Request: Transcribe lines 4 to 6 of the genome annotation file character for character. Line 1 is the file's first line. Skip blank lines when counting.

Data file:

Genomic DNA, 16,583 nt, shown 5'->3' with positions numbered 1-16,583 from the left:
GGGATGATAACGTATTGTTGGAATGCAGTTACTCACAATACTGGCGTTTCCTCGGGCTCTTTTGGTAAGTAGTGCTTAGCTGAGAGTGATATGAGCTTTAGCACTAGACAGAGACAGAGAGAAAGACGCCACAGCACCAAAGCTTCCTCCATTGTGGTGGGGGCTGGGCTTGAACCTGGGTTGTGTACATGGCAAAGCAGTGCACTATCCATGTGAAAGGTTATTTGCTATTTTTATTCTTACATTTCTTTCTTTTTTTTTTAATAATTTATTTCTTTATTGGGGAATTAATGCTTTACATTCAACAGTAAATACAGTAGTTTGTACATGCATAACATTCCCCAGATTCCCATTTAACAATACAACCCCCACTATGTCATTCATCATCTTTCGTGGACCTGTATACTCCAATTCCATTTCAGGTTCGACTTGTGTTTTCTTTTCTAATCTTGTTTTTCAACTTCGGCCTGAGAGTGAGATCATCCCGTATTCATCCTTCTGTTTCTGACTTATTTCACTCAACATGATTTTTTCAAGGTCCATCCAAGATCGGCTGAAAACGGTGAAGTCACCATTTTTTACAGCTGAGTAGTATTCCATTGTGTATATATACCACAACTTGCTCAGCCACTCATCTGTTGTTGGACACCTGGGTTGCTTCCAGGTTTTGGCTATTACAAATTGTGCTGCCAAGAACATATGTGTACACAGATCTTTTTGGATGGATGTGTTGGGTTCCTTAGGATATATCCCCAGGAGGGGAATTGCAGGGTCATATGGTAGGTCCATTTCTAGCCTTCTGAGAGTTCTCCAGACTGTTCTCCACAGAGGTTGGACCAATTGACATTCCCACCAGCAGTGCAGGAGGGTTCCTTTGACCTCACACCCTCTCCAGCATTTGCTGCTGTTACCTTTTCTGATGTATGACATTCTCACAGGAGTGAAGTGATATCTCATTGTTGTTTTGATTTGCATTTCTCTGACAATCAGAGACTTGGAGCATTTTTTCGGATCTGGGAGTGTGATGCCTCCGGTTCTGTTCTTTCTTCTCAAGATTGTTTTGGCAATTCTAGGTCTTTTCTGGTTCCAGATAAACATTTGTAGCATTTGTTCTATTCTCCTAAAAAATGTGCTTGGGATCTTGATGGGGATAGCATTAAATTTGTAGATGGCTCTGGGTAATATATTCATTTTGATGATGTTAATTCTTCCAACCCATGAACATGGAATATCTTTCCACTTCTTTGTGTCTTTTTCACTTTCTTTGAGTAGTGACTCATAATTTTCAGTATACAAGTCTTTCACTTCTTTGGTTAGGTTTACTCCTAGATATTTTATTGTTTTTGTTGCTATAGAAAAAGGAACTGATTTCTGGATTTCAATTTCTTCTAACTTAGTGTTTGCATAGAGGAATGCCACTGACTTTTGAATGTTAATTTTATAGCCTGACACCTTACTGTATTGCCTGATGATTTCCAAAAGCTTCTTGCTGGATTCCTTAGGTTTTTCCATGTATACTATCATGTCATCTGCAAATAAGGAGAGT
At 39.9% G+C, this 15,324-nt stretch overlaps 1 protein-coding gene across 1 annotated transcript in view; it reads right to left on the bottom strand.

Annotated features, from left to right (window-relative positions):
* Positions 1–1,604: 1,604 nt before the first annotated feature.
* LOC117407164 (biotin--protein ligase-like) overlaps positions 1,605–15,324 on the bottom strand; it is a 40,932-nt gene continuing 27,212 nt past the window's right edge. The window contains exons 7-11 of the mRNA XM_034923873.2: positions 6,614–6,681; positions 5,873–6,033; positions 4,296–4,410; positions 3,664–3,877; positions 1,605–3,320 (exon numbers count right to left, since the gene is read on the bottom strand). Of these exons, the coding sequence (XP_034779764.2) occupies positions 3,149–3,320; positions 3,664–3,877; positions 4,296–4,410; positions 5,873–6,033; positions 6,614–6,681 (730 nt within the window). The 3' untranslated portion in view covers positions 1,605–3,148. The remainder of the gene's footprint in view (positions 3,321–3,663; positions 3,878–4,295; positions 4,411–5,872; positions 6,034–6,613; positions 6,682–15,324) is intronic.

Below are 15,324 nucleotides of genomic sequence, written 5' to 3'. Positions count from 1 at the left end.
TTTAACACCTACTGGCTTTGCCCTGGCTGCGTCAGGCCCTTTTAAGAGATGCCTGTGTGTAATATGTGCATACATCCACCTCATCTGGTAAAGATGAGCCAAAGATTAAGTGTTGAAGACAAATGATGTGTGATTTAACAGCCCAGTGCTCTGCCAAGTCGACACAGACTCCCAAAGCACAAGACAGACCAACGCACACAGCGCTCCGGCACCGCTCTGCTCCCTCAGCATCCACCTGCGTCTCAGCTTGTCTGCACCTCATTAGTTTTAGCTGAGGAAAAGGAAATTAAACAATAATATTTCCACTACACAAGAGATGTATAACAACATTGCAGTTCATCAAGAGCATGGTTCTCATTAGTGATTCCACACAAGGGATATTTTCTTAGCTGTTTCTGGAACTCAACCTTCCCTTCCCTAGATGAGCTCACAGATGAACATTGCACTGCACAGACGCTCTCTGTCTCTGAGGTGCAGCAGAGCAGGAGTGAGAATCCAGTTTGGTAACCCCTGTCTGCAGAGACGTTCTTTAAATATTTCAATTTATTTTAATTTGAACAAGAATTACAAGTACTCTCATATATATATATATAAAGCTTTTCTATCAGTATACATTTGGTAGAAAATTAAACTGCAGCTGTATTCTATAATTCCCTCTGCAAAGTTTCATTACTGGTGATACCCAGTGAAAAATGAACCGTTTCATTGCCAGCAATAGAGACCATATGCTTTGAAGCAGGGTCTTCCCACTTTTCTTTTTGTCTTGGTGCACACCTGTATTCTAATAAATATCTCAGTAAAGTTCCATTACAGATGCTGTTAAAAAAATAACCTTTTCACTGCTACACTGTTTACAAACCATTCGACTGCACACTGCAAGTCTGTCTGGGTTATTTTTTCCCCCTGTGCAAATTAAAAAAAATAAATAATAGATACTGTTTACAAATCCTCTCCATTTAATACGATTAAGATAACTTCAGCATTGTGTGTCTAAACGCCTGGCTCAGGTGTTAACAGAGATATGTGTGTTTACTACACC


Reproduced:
Annotated features, from left to right (window-relative positions):
* Positions 1–1,604: 1,604 nt before the first annotated feature.
* LOC117407164 (biotin--protein ligase-like) overlaps positions 1,605–15,324 on the bottom strand; it is a 40,932-nt gene continuing 27,212 nt past the window's right edge. The window contains exons 7-11 of the mRNA XM_034923873.2: positions 6,614–6,681; positions 5,873–6,033; positions 4,296–4,410; positions 3,664–3,877; positions 1,605–3,320 (exon numbers count right to left, since the gene is read on the bottom strand). Of these exons, the coding sequence (XP_034779764.2) occupies positions 3,149–3,320; positions 3,664–3,877; positions 4,296–4,410; positions 5,873–6,033; positions 6,614–6,681 (730 nt within the window). The 3' untranslated portion in view covers positions 1,605–3,148. The remainder of the gene's footprint in view (positions 3,321–3,663; positions 3,878–4,295; positions 4,411–5,872; positions 6,034–6,613; positions 6,682–15,324) is intronic.